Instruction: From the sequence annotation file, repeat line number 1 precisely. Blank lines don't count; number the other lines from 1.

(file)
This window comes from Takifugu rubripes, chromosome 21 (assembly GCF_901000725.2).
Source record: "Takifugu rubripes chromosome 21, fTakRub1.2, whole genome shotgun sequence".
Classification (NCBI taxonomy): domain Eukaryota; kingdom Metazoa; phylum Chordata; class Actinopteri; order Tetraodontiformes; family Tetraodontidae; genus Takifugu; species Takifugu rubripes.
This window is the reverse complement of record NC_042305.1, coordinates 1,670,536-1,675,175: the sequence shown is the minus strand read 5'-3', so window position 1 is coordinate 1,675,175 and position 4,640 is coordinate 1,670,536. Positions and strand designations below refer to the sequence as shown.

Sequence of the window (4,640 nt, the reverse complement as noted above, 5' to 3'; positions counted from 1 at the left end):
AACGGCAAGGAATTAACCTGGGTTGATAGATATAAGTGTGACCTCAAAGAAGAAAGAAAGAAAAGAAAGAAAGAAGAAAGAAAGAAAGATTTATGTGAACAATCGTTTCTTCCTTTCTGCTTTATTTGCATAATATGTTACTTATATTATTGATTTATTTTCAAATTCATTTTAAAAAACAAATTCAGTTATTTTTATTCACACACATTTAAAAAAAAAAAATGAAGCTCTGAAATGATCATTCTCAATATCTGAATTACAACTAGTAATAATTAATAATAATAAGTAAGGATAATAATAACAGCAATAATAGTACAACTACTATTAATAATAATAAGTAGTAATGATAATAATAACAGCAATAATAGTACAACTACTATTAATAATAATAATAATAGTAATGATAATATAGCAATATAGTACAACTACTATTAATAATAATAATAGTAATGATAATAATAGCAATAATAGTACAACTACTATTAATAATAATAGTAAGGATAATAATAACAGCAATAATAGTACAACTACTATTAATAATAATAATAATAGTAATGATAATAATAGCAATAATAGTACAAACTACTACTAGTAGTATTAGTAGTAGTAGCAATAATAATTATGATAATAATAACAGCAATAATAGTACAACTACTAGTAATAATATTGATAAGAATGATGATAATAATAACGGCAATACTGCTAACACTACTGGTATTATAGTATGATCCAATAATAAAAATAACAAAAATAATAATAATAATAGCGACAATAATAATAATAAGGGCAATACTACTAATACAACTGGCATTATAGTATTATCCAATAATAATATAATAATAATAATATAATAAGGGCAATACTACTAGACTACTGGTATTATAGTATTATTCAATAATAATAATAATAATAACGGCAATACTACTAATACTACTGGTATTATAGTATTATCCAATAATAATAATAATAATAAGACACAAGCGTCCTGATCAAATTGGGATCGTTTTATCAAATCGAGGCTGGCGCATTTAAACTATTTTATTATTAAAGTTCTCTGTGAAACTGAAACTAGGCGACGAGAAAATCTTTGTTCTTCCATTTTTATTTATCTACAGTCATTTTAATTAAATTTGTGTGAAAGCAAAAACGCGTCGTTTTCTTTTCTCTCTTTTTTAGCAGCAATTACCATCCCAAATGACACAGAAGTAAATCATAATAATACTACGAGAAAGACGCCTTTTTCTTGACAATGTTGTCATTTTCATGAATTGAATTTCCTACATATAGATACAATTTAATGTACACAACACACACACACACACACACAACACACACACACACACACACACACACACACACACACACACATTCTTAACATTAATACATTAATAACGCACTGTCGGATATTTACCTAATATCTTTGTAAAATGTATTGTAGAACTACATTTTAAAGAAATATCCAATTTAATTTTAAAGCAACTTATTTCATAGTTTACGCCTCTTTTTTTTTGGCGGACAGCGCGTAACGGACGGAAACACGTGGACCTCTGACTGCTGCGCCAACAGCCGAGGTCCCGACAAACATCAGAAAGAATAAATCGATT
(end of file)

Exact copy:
This window comes from Takifugu rubripes, chromosome 21 (assembly GCF_901000725.2).